Bob Lind, Published August 16 2012
Neighbors: Radio program’s poems collected in 1951 book
They might, if you’re old enough to remember Don McNeill’s Breakfast Club radio program from Chicago in the 1940s and 1950s. Desmond and Aunt Fanny (portrayed by Fran Allison) were among the performers on that show.
Patty Sandeen, Moorhead, has a book published by the show titled “Don McNeill’s Favorite Poems.”
The book, published in 1951, contains pictures of McNeill, Desmond, Aunt Fanny and many others, as well as many poems.
Here’s part of one of the poems Patty likes. It’s titled “The All-American Dad:”
“He stands with men of the ages, unique in his way of life;
“Kindness his one great virtue, generous to child and wife.
“Not always the graceful lover; not always in fashion clad;
“But the kind of man to tie to, this All-American Dad!”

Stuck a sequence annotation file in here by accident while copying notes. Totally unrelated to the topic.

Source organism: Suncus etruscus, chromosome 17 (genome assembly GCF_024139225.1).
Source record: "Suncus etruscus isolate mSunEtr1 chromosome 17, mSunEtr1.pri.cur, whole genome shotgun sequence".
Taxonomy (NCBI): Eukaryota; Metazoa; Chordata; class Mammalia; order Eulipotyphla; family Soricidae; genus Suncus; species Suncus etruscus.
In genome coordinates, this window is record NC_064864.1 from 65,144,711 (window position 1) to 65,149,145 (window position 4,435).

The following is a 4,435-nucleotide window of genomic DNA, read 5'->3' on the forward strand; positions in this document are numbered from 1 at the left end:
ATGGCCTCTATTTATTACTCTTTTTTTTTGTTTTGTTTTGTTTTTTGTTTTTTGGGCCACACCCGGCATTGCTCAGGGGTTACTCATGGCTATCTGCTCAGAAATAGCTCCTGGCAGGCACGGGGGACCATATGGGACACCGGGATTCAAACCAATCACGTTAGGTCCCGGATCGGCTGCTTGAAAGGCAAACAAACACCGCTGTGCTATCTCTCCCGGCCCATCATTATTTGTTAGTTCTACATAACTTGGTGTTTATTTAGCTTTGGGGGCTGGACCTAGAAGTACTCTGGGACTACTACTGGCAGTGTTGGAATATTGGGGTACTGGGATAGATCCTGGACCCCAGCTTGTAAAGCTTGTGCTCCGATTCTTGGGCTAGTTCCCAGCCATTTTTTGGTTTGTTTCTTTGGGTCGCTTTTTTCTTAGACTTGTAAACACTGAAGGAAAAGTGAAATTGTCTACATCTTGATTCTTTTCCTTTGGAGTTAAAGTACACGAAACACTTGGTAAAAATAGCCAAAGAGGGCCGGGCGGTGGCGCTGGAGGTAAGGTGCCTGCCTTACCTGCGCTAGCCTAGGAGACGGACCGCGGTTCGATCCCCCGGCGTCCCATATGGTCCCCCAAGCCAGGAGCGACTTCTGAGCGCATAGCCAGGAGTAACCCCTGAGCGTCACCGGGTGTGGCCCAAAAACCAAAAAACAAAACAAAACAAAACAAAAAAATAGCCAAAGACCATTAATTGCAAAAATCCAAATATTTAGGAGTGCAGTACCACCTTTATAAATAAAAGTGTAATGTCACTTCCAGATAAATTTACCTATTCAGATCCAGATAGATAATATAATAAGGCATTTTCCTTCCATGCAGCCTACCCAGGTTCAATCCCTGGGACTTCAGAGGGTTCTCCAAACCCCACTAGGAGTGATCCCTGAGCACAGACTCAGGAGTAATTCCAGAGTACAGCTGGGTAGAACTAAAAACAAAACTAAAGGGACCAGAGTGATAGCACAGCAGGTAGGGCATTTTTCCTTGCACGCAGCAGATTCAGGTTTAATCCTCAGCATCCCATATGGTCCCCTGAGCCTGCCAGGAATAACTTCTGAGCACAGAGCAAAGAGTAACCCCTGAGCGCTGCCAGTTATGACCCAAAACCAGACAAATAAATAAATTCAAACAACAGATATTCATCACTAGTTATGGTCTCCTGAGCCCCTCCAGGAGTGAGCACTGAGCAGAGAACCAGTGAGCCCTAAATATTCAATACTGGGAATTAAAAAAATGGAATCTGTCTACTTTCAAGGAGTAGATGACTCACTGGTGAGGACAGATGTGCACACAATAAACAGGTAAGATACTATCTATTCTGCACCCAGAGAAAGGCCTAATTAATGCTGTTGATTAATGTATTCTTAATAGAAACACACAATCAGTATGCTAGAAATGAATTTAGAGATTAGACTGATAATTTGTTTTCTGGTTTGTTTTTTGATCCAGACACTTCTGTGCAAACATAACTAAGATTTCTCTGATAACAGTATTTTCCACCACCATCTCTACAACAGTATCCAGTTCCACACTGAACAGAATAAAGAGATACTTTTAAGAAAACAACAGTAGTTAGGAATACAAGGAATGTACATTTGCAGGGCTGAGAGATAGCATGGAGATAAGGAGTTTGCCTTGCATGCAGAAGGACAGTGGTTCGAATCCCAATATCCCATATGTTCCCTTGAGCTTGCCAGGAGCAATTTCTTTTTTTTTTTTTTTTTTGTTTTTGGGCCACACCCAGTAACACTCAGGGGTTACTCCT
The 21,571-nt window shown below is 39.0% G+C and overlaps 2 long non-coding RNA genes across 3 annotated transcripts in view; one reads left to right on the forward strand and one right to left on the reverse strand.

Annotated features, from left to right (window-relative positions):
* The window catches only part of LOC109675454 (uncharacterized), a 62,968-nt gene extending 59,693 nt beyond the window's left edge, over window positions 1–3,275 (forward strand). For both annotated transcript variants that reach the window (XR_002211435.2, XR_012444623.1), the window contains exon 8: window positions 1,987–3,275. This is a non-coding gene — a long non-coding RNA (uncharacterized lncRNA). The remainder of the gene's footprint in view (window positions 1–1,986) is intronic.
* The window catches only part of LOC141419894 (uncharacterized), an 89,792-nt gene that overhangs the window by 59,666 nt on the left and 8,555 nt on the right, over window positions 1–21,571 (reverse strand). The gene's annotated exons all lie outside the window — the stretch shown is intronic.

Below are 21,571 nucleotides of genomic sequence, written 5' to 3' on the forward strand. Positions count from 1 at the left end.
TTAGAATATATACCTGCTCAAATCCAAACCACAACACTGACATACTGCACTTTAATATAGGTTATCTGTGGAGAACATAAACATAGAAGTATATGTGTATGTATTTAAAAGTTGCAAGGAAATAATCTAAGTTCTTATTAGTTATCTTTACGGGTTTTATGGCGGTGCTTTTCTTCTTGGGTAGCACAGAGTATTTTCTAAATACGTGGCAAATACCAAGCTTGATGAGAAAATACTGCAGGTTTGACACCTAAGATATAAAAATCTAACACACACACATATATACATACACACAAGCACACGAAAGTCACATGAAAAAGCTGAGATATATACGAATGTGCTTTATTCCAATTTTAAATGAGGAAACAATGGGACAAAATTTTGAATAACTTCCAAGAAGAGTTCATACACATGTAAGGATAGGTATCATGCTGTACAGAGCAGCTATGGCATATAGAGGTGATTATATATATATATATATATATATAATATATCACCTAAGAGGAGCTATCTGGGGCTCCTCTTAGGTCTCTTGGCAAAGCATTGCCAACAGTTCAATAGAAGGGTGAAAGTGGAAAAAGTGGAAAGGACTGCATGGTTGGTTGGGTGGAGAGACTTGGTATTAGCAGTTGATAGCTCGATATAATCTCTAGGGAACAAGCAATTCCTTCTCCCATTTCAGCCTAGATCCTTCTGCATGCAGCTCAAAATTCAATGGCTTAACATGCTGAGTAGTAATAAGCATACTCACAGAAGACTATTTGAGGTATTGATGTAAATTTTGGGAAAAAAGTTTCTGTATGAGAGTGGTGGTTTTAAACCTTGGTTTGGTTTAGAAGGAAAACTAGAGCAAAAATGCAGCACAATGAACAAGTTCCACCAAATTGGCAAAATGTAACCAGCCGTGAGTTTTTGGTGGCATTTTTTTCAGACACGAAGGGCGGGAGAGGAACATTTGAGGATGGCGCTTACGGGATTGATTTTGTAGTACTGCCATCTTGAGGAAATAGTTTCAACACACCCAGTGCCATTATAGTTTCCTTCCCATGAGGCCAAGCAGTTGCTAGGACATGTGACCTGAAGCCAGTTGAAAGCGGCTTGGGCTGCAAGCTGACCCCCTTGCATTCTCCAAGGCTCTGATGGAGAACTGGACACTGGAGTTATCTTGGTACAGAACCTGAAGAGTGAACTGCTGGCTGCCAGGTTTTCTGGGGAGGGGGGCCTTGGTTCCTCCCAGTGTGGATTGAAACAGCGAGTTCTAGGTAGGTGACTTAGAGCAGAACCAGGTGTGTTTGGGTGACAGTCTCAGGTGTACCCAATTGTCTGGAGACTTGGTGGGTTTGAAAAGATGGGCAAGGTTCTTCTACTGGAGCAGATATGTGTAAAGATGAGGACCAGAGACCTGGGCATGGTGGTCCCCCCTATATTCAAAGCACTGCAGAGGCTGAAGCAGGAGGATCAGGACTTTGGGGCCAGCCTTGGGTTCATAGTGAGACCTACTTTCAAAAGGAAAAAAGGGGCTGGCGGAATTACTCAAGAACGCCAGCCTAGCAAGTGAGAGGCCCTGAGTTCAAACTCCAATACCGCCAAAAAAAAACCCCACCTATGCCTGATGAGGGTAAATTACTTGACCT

And this is part of poem, titled “Conversion,” which was found on slain soldiers during World War II:
“Look, God, I have never spoken to You, but now I want to say, ‘How do You do.’
“You see, God, they told me You didn’t exist. And like a fool, I believed all this.”
The poem concludes with:
“Well, I will have to go now, God – goodbye.
“Strange, since I met You – I’m not afraid to die.”
While Patty appreciates the poetry, there’s a special reason she treasures this book: Her parents, Alfred and Mabel Huebner, who lived in rural Averill, Minn., and brothers Dennis, who died in 2009, and Jerry, now of Rochester, Minn., gave it to her on her 19th birthday.
By the way, that Huebner name may look familiar, and well it should. Patty is a first cousin of the father of The Forum’s and WDAY’s Robin Huebner.
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